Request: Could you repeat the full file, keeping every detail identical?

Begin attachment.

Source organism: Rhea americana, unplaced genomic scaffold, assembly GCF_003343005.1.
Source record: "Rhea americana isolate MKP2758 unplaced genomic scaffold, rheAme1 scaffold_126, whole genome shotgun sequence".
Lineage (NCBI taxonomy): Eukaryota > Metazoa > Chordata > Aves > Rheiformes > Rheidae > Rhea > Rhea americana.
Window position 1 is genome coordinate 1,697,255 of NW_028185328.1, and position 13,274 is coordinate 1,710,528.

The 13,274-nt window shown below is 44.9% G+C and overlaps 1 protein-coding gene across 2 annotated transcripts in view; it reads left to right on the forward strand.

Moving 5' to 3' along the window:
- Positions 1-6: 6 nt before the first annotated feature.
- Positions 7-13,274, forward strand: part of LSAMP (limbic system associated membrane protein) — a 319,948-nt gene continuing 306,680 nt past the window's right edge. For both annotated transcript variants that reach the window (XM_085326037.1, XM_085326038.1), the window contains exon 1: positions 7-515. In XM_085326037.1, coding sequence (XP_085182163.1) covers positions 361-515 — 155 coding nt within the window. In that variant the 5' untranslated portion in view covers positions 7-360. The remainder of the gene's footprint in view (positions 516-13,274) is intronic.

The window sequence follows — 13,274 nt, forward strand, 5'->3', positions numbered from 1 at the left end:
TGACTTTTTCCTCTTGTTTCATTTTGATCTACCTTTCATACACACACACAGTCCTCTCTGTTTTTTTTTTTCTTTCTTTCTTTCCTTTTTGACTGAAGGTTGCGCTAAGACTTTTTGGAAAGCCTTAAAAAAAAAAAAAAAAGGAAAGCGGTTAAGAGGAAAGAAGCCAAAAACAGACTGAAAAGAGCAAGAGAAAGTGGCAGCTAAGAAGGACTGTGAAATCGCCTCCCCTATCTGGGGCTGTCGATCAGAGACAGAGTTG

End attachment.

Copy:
Source organism: Rhea americana, unplaced genomic scaffold, assembly GCF_003343005.1.
Source record: "Rhea americana isolate MKP2758 unplaced genomic scaffold, rheAme1 scaffold_126, whole genome shotgun sequence".
Lineage (NCBI taxonomy): Eukaryota > Metazoa > Chordata > Aves > Rheiformes > Rheidae > Rhea > Rhea americana.
Window position 1 is genome coordinate 1,697,255 of NW_028185328.1, and position 13,274 is coordinate 1,710,528.

The 13,274-nt window shown below is 44.9% G+C and overlaps 1 protein-coding gene across 2 annotated transcripts in view; it reads left to right on the forward strand.

Moving 5' to 3' along the window:
- Positions 1-6: 6 nt before the first annotated feature.
- Positions 7-13,274, forward strand: part of LSAMP (limbic system associated membrane protein) — a 319,948-nt gene continuing 306,680 nt past the window's right edge. For both annotated transcript variants that reach the window (XM_085326037.1, XM_085326038.1), the window contains exon 1: positions 7-515. In XM_085326037.1, coding sequence (XP_085182163.1) covers positions 361-515 — 155 coding nt within the window. In that variant the 5' untranslated portion in view covers positions 7-360. The remainder of the gene's footprint in view (positions 516-13,274) is intronic.

The window sequence follows — 13,274 nt, forward strand, 5'->3', positions numbered from 1 at the left end:
TGACTTTTTCCTCTTGTTTCATTTTGATCTACCTTTCATACACACACACAGTCCTCTCTGTTTTTTTTTTTCTTTCTTTCTTTCCTTTTTGACTGAAGGTTGCGCTAAGACTTTTTGGAAAGCCTTAAAAAAAAAAAAAAAAGGAAAGCGGTTAAGAGGAAAGAAGCCAAAAACAGACTGAAAAGAGCAAGAGAAAGTGGCAGCTAAGAAGGACTGTGAAATCGCCTCCCCTATCTGGGGCTGTCGATCAGAGACAGAGTTG